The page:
Do your course activities lead to desired changes in your students?

Are your course activities leading to desired change in your students? There’s been a lot of discussion between action and motion in the context of change leadership. Action, of course, leads to change, not motion. Good or bad change is another topic. It is good to be reminded of this when we are trying to make change at work or at home.

Have you ever made a motion plan? No. But, I’m sure you have made a few action plans, which are the activities your students complete. We see the benefits of taking “action” and these actions should lead to desired outcomes in your students.

Cycle
Cycle

Many have argued that this cycle graph resembling “motion”, it’s a cycle and can be very efficient in systems such as the Toyota method. Motion is very valuable, but doesn’t lead to change. Motion can be what students do to complete a course, but you can lead them to change through action.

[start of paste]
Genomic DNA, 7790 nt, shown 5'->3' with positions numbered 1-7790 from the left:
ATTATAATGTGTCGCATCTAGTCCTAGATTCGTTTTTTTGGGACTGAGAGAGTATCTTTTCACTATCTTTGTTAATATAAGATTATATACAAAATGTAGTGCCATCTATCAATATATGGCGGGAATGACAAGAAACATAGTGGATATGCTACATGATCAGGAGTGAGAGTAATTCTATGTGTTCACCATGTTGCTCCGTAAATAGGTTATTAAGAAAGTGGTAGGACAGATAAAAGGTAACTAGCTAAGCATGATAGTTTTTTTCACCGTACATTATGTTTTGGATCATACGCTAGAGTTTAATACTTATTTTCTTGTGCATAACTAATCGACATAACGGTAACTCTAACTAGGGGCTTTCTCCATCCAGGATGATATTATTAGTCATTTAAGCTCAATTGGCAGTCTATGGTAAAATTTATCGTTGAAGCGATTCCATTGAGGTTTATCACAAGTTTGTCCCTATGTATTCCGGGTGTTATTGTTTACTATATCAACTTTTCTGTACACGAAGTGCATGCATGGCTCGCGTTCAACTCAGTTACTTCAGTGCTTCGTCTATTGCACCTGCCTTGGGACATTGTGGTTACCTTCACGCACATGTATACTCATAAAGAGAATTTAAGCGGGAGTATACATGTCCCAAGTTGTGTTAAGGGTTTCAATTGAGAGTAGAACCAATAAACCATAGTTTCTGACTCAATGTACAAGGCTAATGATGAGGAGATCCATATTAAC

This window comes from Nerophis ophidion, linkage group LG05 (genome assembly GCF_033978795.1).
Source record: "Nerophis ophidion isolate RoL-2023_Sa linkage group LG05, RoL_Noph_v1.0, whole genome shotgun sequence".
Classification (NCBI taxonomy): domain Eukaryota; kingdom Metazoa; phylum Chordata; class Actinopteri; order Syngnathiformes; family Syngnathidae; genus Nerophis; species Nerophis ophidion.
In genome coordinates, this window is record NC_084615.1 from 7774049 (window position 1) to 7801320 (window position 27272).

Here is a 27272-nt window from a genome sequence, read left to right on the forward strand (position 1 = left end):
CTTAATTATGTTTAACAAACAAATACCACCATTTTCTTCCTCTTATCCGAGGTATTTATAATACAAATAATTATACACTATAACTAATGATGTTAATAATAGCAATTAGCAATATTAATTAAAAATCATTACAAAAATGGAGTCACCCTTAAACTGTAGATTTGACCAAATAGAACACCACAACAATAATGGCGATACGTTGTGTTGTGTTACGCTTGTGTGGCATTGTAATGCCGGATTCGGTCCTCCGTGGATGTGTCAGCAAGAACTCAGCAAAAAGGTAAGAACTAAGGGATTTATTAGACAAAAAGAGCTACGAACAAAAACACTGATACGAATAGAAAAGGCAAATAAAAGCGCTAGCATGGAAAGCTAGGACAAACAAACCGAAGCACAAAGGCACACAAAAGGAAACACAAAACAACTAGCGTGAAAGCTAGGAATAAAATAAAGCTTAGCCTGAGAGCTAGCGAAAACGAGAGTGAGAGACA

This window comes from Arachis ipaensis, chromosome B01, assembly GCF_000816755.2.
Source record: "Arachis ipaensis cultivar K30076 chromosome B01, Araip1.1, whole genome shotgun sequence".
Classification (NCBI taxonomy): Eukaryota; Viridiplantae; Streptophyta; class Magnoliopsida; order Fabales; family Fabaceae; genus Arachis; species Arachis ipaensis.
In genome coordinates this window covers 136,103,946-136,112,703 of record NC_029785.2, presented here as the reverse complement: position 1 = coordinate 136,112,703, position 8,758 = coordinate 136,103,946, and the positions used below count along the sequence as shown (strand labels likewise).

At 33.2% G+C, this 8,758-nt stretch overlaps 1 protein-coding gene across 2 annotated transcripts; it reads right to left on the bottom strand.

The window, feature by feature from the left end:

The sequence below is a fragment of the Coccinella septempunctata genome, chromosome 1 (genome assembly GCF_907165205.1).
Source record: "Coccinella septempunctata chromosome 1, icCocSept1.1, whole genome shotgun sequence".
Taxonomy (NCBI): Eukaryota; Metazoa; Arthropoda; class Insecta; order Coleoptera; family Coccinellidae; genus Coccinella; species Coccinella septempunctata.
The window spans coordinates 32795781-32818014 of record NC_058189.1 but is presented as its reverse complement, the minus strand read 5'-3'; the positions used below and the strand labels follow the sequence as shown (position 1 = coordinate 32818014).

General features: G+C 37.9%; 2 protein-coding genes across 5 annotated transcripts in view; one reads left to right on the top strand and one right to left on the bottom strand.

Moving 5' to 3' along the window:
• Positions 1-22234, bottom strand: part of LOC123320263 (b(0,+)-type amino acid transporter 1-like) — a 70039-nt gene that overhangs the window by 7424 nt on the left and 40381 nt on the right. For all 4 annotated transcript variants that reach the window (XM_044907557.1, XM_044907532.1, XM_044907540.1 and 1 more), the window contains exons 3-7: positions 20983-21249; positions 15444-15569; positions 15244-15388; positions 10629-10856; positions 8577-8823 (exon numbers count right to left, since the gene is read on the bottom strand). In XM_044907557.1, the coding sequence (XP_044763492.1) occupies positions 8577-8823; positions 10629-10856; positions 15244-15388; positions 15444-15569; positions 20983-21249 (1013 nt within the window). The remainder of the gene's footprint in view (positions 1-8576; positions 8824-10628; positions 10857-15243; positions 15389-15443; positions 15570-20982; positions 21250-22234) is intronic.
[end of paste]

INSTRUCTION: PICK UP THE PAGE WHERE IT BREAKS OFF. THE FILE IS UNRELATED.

Process
Process

This process graphic also includes motion, but can lead to change. The four action points lead to the fifth, a learning objective, which is the desired change you want to see in your students.

 

Take a quick look at your course activities and make sure every activity, your processes, lead to your objectives. Otherwise, students may find themselves in motion but not knowing where they are heading.

HKKS can look at your courses to ensure every activity is an action leading to an objective.

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